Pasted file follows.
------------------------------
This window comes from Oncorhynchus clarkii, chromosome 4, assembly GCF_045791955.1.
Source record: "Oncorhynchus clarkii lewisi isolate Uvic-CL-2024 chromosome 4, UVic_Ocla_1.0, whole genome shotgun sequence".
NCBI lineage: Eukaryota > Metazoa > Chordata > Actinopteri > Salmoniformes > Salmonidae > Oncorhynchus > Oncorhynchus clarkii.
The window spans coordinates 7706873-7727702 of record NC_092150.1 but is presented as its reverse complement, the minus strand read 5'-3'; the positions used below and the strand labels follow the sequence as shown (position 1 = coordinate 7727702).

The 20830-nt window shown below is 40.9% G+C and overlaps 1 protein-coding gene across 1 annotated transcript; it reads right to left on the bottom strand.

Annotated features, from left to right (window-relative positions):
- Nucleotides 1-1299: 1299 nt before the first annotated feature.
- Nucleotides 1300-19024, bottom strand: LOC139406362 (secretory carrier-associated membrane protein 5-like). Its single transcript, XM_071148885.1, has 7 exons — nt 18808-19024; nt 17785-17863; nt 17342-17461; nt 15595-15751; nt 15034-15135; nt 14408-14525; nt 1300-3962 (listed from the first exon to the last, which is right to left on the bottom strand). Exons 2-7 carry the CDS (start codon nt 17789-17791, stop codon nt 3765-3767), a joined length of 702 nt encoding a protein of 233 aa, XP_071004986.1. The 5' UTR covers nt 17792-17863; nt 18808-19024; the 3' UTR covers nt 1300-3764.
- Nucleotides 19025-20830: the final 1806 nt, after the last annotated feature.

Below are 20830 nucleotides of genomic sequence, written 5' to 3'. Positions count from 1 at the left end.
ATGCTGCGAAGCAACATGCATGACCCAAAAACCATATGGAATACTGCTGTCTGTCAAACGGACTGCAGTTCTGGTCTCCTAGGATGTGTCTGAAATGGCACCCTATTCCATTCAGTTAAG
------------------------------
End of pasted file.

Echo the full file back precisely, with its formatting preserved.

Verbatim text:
This window comes from Oncorhynchus clarkii, chromosome 4, assembly GCF_045791955.1.
Source record: "Oncorhynchus clarkii lewisi isolate Uvic-CL-2024 chromosome 4, UVic_Ocla_1.0, whole genome shotgun sequence".
NCBI lineage: Eukaryota > Metazoa > Chordata > Actinopteri > Salmoniformes > Salmonidae > Oncorhynchus > Oncorhynchus clarkii.
The window spans coordinates 7706873-7727702 of record NC_092150.1 but is presented as its reverse complement, the minus strand read 5'-3'; the positions used below and the strand labels follow the sequence as shown (position 1 = coordinate 7727702).

The 20830-nt window shown below is 40.9% G+C and overlaps 1 protein-coding gene across 1 annotated transcript; it reads right to left on the bottom strand.

Annotated features, from left to right (window-relative positions):
- Nucleotides 1-1299: 1299 nt before the first annotated feature.
- Nucleotides 1300-19024, bottom strand: LOC139406362 (secretory carrier-associated membrane protein 5-like). Its single transcript, XM_071148885.1, has 7 exons — nt 18808-19024; nt 17785-17863; nt 17342-17461; nt 15595-15751; nt 15034-15135; nt 14408-14525; nt 1300-3962 (listed from the first exon to the last, which is right to left on the bottom strand). Exons 2-7 carry the CDS (start codon nt 17789-17791, stop codon nt 3765-3767), a joined length of 702 nt encoding a protein of 233 aa, XP_071004986.1. The 5' UTR covers nt 17792-17863; nt 18808-19024; the 3' UTR covers nt 1300-3764.
- Nucleotides 19025-20830: the final 1806 nt, after the last annotated feature.

Below are 20830 nucleotides of genomic sequence, written 5' to 3'. Positions count from 1 at the left end.
ATGCTGCGAAGCAACATGCATGACCCAAAAACCATATGGAATACTGCTGTCTGTCAAACGGACTGCAGTTCTGGTCTCCTAGGATGTGTCTGAAATGGCACCCTATTCCATTCAGTTAAG